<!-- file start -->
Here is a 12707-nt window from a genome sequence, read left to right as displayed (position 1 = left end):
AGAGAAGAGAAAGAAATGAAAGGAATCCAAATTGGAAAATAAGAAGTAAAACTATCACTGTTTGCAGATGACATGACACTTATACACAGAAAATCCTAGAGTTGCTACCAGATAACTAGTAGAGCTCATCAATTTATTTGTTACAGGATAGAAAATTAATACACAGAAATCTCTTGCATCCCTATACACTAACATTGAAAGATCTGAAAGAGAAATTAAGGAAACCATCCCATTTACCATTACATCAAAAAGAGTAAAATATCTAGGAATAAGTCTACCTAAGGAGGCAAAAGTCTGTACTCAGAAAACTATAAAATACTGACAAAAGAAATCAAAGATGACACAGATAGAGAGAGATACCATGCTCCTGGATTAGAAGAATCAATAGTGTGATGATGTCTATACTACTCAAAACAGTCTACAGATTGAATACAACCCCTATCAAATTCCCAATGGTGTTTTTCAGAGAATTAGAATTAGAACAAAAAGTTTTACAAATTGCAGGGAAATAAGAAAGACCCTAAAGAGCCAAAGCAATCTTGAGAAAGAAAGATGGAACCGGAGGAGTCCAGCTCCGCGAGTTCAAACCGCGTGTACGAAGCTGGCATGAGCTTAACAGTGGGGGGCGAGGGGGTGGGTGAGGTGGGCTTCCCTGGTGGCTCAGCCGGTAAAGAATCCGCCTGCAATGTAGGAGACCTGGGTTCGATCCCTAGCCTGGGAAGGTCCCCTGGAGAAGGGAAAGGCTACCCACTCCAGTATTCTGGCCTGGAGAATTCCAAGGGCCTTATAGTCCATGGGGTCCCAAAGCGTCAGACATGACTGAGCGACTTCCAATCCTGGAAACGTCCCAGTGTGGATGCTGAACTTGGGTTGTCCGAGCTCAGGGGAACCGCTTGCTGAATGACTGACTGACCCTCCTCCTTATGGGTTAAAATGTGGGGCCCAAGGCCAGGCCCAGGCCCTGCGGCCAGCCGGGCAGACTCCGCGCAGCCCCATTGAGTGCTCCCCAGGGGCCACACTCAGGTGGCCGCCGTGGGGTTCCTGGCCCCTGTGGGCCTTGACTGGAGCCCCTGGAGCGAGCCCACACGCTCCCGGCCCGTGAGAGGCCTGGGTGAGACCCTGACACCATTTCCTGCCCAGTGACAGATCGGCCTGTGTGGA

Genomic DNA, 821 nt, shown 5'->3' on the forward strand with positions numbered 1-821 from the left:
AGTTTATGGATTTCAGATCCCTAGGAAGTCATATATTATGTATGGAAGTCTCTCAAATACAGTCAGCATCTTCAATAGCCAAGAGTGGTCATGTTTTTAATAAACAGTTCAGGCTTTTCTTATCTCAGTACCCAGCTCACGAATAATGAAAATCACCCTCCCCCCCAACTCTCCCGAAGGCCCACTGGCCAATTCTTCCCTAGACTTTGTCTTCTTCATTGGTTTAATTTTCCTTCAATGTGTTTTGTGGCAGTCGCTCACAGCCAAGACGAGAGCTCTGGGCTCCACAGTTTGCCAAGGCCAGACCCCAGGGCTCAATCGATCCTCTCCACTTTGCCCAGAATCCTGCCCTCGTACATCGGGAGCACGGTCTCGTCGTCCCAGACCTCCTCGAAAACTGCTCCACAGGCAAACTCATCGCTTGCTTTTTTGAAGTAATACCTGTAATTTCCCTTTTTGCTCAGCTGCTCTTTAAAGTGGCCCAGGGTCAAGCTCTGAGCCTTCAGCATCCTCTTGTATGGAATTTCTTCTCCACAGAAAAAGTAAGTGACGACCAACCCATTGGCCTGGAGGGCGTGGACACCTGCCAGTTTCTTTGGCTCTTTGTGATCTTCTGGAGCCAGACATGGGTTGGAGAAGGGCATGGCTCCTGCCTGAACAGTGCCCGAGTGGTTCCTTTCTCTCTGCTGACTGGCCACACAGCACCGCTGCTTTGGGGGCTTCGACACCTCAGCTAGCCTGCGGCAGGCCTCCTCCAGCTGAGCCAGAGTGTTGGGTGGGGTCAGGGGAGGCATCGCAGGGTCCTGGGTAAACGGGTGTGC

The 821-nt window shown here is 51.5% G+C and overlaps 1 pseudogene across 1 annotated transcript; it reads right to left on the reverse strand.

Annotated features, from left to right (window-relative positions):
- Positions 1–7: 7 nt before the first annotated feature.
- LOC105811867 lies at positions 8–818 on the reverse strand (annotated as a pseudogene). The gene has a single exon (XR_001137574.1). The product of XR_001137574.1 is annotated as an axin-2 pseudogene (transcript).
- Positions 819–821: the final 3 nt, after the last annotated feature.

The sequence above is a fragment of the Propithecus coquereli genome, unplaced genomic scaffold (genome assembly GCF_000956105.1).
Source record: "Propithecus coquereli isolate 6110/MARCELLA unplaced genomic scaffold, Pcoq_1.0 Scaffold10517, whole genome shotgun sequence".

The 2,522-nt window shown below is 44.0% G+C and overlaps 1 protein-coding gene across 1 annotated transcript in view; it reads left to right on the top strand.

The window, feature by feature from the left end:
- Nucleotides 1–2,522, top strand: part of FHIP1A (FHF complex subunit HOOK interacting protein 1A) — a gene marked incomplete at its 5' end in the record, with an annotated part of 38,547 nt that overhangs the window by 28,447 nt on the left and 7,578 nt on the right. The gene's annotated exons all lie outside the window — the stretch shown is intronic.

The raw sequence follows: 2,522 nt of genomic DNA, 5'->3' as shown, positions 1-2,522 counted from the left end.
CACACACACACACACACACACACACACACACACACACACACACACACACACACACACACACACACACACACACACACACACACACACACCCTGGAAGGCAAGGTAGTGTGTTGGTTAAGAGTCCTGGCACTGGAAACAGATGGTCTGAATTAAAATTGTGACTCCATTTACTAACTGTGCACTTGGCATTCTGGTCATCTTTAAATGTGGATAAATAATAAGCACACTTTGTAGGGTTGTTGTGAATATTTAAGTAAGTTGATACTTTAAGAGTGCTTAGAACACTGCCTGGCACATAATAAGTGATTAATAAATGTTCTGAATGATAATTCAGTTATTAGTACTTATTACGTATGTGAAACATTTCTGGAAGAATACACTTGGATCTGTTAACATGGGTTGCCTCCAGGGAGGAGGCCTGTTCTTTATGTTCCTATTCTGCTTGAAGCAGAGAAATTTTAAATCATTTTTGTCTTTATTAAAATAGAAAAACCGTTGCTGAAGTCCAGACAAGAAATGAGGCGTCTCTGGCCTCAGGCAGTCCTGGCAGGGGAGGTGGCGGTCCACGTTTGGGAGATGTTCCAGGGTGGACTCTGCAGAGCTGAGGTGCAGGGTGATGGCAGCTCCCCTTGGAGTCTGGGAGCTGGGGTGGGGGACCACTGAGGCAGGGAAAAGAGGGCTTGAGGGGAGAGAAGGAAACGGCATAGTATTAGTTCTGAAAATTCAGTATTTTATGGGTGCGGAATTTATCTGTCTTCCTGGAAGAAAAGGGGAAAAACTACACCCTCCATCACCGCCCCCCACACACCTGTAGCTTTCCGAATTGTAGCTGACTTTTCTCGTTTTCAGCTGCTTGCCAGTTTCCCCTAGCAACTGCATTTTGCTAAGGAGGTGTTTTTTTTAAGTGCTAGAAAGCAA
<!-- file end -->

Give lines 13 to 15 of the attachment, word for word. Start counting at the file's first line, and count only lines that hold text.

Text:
The window, feature by feature from the left end:
- Nucleotides 1–2,522, top strand: part of FHIP1A (FHF complex subunit HOOK interacting protein 1A) — a gene marked incomplete at its 5' end in the record, with an annotated part of 38,547 nt that overhangs the window by 28,447 nt on the left and 7,578 nt on the right. The gene's annotated exons all lie outside the window — the stretch shown is intronic.

The raw sequence follows: 2,522 nt of genomic DNA, 5'->3' as shown, positions 1-2,522 counted from the left end.